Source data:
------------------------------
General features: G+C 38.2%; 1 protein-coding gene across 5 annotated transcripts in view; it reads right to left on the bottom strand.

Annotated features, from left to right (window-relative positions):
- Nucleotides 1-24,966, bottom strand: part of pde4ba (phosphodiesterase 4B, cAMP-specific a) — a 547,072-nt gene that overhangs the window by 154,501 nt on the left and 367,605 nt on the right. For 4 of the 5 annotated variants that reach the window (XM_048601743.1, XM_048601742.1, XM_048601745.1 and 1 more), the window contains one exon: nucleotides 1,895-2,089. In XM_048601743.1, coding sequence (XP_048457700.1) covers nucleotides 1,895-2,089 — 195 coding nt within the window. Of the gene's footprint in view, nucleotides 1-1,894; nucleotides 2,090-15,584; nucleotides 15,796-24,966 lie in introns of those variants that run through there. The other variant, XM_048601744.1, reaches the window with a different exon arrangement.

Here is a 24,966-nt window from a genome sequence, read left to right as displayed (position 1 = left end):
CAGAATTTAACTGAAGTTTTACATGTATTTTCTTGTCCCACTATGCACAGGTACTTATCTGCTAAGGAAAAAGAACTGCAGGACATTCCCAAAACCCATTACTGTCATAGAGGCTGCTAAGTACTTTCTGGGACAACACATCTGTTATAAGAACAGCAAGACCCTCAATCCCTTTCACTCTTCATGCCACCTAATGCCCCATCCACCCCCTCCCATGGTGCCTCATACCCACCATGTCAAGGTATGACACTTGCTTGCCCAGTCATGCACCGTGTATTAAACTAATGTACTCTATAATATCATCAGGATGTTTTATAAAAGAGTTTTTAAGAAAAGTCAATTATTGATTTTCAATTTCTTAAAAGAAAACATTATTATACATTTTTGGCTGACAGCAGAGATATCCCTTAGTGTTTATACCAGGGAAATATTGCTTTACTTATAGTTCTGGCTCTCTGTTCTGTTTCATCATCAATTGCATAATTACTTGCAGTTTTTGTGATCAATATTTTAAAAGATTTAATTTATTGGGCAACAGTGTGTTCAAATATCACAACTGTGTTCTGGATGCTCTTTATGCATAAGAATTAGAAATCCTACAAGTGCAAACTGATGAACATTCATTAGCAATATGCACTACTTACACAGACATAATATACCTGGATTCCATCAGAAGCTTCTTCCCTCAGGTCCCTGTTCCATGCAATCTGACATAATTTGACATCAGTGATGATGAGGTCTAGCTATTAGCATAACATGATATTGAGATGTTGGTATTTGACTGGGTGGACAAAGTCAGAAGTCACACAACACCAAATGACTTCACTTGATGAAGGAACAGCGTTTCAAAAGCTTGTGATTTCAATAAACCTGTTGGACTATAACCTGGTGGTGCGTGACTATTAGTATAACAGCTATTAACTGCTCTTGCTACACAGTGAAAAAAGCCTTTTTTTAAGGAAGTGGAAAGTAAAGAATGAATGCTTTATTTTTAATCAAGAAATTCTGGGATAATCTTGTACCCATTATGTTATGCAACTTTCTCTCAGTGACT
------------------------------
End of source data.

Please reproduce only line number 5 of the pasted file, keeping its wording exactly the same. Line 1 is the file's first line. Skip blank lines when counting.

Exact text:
CAGAATTTAACTGAAGTTTTACATGTATTTTCTTGTCCCACTATGCACAGGTACTTATCTGCTAAGGAAAAAGAACTGCAGGACATTCCCAAAACCCATTACTGTCATAGAGGCTGCTAAGTACTTTCTGGGACAACACATCTGTTATAAGAACAGCAAGACCCTCAATCCCTTTCACTCTTCATGCCACCTAATGCCCCATCCACCCCCTCCCATGGTGCCTCATACCCACCATGTCAAGGTATGACACTTGCTTGCCCAGTCATGCACCGTGTATTAAACTAATGTACTCTATAATATCATCAGGATGTTTTATAAAAGAGTTTTTAAGAAAAGTCAATTATTGATTTTCAATTTCTTAAAAGAAAACATTATTATACATTTTTGGCTGACAGCAGAGATATCCCTTAGTGTTTATACCAGGGAAATATTGCTTTACTTATAGTTCTGGCTCTCTGTTCTGTTTCATCATCAATTGCATAATTACTTGCAGTTTTTGTGATCAATATTTTAAAAGATTTAATTTATTGGGCAACAGTGTGTTCAAATATCACAACTGTGTTCTGGATGCTCTTTATGCATAAGAATTAGAAATCCTACAAGTGCAAACTGATGAACATTCATTAGCAATATGCACTACTTACACAGACATAATATACCTGGATTCCATCAGAAGCTTCTTCCCTCAGGTCCCTGTTCCATGCAATCTGACATAATTTGACATCAGTGATGATGAGGTCTAGCTATTAGCATAACATGATATTGAGATGTTGGTATTTGACTGGGTGGACAAAGTCAGAAGTCACACAACACCAAATGACTTCACTTGATGAAGGAACAGCGTTTCAAAAGCTTGTGATTTCAATAAACCTGTTGGACTATAACCTGGTGGTGCGTGACTATTAGTATAACAGCTATTAACTGCTCTTGCTACACAGTGAAAAAAGCCTTTTTTTAAGGAAGTGGAAAGTAAAGAATGAATGCTTTATTTTTAATCAAGAAATTCTGGGATAATCTTGTACCCATTATGTTATGCAACTTTCTCTCAGTGACT